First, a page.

Key lessons?

First, the world is growing and leading businesses will grow. If you’re not growing, you’re dying. Just like GE and Exxon. Second, never plan from past success, but instead plan for the future. You don’t grow value by being operationally excellent, because the world is forever changing and it will make your past business less valuable even if you do run it well. Third, make sure your plans are all built on trends. Let trends be the wind in your sales, or the current under your boat, or whatever analogy you like – just be sure you’re using TRENDS to drive you business planning, product development and solutions generation. Customers buy trends and help for them to achieve the future.


Don’t Miss Adam’s Recent Podcasts!

Did you see the trends, and were you expecting the changes that would happen to your demand? It IS possible to use trends to make good forecasts, and prepare for big market shifts. If you don’t have time to do it, perhaps you should contact us, Spark Partners.  We track hundreds of trends, and are experts at developing scenarios applied to your business to help you make better decisions.

TRENDS MATTER. If you align with trends your business can do GREAT! Are you aligned with trends? What are the threats and opportunities in your strategy and markets? Do you need an outsider to assess what you don’t know you don’t know? You’ll be surprised how valuable an inexpensive assessment can be for your future business.  Click for Assessment info. Or, to keep up on trends, subscribe to our weekly podcasts and posts on trends and how they will affect the world of business at www.SparkPartners.com

Give us a call or send an email.  Adam@sparkpartners.com 847-726-8465.

California Legislators – Not Even You Can Stop a Trend

California Legislators – Not Even You Can Stop a Trend

In 2019, the California legislature passed Assembly Bill, AB5 “The Gig Economy Law.” It redefined “employee” in an effort to try and dramatically reduce “contract workers.” This law is intended to force people who work to become ”employees” (of someone), and thereby receive more rights. Simultaneously it forces those who pay for work to become “employers” covering additional costs forced onto them by the legal definition of an “employee”. In other words, AB5 attempts to set back the advancement of the Gig Economy 30+ years. Last week, that law was put on hold by a California court, and California citizens will vote in November on whether requirements of AB5 should remain, or be repealed.

Go back to 1900 and there were very few “employees.” Most people just worked. But the industrial economy boomed, and with it the need to put people into factories. Showing up on time, doing a job, was crucial to the industrial economy – whether you were making car parts or pushing invoices around. We’ve all seen pictures of assembly lines in factories making shirts or lawn mowers, and assembly lines of gray steel desks where people manually processed documentation. Being an “employee” meant showing up and was central to developing the industrial economy, where lots of cogs were needed for the machine to work.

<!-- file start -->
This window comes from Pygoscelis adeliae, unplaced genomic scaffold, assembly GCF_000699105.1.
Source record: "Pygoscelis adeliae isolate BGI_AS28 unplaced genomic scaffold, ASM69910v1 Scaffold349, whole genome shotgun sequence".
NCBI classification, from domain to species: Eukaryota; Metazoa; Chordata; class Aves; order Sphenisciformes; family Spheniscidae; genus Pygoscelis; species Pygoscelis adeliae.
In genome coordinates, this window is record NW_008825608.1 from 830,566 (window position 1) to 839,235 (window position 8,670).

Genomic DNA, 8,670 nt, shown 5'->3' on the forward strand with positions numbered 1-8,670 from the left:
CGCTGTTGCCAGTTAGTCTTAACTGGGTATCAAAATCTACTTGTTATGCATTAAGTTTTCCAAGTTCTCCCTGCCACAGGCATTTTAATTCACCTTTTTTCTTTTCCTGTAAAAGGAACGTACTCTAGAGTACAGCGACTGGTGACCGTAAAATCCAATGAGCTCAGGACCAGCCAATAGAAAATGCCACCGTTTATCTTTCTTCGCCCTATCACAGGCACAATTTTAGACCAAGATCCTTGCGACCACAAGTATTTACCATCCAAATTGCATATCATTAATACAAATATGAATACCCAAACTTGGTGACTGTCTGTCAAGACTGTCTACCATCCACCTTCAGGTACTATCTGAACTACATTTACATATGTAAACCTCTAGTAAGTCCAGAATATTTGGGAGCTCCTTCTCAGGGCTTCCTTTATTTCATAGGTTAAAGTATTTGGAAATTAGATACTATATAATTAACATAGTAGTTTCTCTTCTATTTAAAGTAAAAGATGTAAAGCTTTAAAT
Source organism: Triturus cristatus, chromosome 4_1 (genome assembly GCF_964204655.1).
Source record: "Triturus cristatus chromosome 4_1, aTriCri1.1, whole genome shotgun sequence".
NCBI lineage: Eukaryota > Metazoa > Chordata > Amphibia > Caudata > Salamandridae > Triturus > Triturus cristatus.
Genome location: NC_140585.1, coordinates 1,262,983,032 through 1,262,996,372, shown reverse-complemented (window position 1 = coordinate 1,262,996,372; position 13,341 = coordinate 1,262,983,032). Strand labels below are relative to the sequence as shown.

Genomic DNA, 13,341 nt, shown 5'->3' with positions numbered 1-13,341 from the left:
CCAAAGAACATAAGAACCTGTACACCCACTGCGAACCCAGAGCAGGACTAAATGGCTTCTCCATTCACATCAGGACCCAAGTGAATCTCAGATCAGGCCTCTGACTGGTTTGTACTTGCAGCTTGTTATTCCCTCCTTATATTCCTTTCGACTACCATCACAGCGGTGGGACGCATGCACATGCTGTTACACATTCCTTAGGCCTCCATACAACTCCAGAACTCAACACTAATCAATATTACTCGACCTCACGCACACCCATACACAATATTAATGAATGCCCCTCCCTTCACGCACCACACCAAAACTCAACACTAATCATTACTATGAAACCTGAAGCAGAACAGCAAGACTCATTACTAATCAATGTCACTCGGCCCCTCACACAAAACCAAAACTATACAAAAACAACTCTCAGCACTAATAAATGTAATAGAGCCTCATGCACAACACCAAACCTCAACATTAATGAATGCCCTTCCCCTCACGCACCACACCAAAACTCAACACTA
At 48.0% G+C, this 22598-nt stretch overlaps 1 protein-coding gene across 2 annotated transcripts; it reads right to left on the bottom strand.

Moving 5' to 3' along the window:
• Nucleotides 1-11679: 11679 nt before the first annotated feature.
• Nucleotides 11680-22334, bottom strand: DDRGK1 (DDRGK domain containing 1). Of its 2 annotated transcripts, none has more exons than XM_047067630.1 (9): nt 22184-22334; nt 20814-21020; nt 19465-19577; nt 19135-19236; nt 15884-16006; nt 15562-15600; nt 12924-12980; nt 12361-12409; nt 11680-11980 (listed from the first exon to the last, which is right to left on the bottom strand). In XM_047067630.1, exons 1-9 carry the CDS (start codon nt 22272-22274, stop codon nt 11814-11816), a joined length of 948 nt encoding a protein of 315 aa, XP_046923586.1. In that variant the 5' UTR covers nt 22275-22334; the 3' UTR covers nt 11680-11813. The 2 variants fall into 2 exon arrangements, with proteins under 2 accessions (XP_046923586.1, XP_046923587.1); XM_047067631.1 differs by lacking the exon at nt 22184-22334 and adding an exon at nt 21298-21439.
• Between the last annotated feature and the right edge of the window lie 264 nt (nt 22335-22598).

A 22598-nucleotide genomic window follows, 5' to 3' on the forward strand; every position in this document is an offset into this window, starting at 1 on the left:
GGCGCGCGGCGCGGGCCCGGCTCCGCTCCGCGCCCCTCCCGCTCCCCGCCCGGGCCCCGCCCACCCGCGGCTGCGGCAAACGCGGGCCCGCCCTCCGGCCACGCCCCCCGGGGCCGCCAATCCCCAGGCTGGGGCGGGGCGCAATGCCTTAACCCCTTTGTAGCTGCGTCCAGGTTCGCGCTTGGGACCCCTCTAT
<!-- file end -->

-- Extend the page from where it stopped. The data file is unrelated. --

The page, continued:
There is one thing stronger than all the armies in the world, and that is an Idea whose time has come.

Victor Hugo

But we’re not in an industrial economy any more. Since 1990 we’ve been transforming into the information economy (or the knowledge economy, pick your preferred term.) Automation has replaced labor, with robots making trucks while computers process documents. People don’t stand in assembly lines – machines do. Work doesn’t happen with our hands, it happens with our brains – and machines do the manual labor. Managers don’t manage people, they manage processes. As a result, companies have been realizing they need a lot fewer people.

No longer can employers consider employees for life. Rather, companies need flexibility to adjust to the fast paced marketplace. Owning resources, including labor, can feel like dragging an anchor along with your business. Yes, people are needed people to do things. But every business leader knows that the brainpower needed today is probably not what was needed yesterday and not what will be needed tomorrow. Businesses need to access the knowledge workers they need quickly and shift their resources fast in order to meet changing market conditions- agility not stability. Relationships are transactional, not societal.

This is actually good for everyone. A hundred years ago studios controlled everything about movie making, including actor salaries. Many actors (i.e. Judy Garland & Mickey Rooney) made dozens of movies, yet had very little money. But that lock was broken, and it allowed actors to sell their services to the highest bidder – leading to today’s “star economy” where actors make what they can get producers to pay. There is a set scale to employment, but every actor is a free agent able to negotiate their terms of “employment” for each project.